Matthias: I can only guess but people like him might feel ashamed about buying sex so they perhaps say those things to feel better about themselves.
Hyeri: Exactly. They want to have sex but have no partner, so they come to us and pay us for it. But they still think we are beneath them, like they are somehow better than us. But we’re human, just like them, and have the same rights – no grades, no levels. In fact, some sex workers are smarter than those lowlife clients. Well, maybe not all of them. (laughs) By the way, in Taean, I’ve also had some police officers among my clients.
Matthias: How did they treat you?
Hyeri: They acted pretty normal. Actually, I was more comfortable with them than with some of my other clients. But one of them was bad. All women hated and avoided him but I didn’t care as long as he paid. One day he asked me, ‘Aren’t you afraid of me?’, and when I asked him why, he replied ‘All other girls are afraid of me.’ He then told me that he was a police officer and that his life was boring as his wife was working in another city. I guess he told me because he saw that I wasn’t afraid of him. But at other times, he would get angry, talk trash and yell at me. He was a really loud person. But I just felt kind of sorry for him. He wanted to appear really strong but he seemed quite unhappy and like he just needed someone to care about him.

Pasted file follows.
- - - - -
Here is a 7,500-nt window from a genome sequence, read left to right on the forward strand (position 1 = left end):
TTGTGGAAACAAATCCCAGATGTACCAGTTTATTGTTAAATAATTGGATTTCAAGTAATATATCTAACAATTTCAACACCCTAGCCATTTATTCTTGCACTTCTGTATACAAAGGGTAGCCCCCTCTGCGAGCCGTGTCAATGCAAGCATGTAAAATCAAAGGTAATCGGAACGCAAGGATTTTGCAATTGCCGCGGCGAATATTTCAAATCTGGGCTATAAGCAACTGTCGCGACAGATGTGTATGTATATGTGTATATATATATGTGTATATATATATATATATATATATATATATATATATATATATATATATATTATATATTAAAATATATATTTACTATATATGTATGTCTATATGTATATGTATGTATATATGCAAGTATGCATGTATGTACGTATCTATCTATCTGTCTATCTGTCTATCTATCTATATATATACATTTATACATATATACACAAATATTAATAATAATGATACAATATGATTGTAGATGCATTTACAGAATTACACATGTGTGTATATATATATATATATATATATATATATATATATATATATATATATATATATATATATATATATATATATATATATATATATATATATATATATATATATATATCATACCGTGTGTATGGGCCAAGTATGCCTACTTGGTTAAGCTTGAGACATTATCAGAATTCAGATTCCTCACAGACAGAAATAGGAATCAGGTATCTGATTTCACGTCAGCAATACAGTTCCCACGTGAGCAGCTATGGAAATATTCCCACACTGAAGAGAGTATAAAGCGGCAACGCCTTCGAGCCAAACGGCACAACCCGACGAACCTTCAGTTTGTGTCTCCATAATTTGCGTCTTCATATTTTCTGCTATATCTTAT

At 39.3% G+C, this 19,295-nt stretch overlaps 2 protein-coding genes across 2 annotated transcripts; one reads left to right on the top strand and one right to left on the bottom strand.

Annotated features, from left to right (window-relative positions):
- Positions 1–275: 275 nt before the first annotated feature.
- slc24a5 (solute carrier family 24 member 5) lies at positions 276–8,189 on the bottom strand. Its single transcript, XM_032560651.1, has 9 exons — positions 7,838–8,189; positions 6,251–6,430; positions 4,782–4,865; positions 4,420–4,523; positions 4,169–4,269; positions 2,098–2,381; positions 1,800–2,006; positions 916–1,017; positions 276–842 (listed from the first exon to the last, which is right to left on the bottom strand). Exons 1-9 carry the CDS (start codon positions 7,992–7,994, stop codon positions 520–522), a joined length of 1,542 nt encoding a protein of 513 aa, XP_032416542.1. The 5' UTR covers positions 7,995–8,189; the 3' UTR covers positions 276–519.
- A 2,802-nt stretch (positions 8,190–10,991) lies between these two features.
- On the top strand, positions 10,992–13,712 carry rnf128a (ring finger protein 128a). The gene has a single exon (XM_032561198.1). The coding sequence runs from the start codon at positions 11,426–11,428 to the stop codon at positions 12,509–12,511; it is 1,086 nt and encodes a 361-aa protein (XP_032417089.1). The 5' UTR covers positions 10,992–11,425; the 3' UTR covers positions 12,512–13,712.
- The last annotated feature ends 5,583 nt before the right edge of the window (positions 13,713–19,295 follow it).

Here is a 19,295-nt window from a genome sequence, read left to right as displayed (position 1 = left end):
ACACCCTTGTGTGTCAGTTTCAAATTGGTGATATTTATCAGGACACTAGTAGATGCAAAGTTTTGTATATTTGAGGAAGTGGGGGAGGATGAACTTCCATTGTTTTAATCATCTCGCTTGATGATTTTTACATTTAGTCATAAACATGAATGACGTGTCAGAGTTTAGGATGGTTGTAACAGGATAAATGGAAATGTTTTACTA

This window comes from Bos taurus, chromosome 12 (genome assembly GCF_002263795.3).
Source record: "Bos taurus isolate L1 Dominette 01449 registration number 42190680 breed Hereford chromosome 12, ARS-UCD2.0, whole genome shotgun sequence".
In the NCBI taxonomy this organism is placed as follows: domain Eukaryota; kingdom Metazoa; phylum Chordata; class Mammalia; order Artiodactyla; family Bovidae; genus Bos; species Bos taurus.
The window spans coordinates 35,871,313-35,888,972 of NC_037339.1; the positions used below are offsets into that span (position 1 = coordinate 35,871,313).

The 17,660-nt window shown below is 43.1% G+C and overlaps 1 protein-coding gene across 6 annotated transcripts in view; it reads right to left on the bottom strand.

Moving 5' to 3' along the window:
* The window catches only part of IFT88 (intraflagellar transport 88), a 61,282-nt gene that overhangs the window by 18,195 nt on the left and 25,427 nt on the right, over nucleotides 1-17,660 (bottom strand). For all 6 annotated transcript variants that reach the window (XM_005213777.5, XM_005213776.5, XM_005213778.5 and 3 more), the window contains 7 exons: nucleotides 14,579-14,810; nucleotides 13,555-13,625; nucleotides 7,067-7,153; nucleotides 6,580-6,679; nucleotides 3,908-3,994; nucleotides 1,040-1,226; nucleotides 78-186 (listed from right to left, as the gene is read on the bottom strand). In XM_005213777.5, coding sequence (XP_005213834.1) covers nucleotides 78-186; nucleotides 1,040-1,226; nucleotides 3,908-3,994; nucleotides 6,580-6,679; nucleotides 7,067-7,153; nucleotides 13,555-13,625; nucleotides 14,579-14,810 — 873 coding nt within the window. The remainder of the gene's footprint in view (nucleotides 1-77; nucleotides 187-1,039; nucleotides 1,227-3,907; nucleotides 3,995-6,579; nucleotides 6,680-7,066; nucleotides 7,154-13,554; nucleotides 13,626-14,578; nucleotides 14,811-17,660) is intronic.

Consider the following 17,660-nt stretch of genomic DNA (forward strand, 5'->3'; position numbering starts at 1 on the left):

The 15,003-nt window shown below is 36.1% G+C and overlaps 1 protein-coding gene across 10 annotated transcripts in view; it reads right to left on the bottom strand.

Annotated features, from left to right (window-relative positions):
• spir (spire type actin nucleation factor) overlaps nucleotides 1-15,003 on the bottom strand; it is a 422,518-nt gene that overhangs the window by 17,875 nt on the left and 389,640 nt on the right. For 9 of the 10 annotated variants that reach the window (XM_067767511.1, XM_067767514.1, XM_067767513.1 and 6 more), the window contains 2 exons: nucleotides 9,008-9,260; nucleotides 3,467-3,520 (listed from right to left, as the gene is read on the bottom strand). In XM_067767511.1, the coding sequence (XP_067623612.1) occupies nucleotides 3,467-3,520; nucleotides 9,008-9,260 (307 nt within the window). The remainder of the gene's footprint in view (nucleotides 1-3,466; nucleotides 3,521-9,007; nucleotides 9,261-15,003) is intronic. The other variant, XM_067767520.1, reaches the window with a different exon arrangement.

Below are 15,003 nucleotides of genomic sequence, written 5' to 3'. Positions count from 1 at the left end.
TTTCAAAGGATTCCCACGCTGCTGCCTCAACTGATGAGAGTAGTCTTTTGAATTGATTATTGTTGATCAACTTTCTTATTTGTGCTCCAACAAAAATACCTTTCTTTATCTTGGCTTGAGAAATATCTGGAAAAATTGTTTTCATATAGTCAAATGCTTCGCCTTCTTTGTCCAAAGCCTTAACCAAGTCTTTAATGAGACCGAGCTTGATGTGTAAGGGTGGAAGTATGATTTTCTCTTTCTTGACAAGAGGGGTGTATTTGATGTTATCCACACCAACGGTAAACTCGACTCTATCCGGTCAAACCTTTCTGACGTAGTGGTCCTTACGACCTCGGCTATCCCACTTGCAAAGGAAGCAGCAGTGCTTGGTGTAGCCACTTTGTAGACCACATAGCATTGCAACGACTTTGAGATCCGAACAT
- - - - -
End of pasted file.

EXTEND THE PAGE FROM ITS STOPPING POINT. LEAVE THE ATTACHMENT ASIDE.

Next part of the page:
Matthias: If you look back over the last five years, how would you rate your clients? How many were nice, how many were average, and how many did you have bad experiences with?